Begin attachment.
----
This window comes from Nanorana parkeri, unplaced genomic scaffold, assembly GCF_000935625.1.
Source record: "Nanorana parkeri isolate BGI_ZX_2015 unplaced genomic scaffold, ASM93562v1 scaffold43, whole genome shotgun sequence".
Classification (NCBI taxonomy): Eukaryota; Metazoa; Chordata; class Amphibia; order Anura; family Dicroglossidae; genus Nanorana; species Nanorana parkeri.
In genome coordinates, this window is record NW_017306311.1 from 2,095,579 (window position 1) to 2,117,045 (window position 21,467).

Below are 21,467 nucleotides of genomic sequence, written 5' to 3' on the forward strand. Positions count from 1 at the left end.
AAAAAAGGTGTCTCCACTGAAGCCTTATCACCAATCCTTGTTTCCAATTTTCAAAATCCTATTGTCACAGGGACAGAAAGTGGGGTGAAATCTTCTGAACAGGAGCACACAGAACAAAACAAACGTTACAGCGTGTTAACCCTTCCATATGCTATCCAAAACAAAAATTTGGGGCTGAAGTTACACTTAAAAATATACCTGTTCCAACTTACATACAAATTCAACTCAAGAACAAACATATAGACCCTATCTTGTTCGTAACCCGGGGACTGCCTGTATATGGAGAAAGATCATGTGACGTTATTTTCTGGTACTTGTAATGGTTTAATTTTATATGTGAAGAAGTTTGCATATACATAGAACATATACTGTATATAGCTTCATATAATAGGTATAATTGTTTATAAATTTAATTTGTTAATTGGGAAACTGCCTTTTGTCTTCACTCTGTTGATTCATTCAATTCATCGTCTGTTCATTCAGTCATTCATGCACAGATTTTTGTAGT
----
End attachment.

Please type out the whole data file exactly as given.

This window comes from Nanorana parkeri, unplaced genomic scaffold, assembly GCF_000935625.1.
Source record: "Nanorana parkeri isolate BGI_ZX_2015 unplaced genomic scaffold, ASM93562v1 scaffold43, whole genome shotgun sequence".
Classification (NCBI taxonomy): Eukaryota; Metazoa; Chordata; class Amphibia; order Anura; family Dicroglossidae; genus Nanorana; species Nanorana parkeri.
In genome coordinates, this window is record NW_017306311.1 from 2,095,579 (window position 1) to 2,117,045 (window position 21,467).

Below are 21,467 nucleotides of genomic sequence, written 5' to 3' on the forward strand. Positions count from 1 at the left end.
AAAAAAGGTGTCTCCACTGAAGCCTTATCACCAATCCTTGTTTCCAATTTTCAAAATCCTATTGTCACAGGGACAGAAAGTGGGGTGAAATCTTCTGAACAGGAGCACACAGAACAAAACAAACGTTACAGCGTGTTAACCCTTCCATATGCTATCCAAAACAAAAATTTGGGGCTGAAGTTACACTTAAAAATATACCTGTTCCAACTTACATACAAATTCAACTCAAGAACAAACATATAGACCCTATCTTGTTCGTAACCCGGGGACTGCCTGTATATGGAGAAAGATCATGTGACGTTATTTTCTGGTACTTGTAATGGTTTAATTTTATATGTGAAGAAGTTTGCATATACATAGAACATATACTGTATATAGCTTCATATAATAGGTATAATTGTTTATAAATTTAATTTGTTAATTGGGAAACTGCCTTTTGTCTTCACTCTGTTGATTCATTCAATTCATCGTCTGTTCATTCAGTCATTCATGCACAGATTTTTGTAGT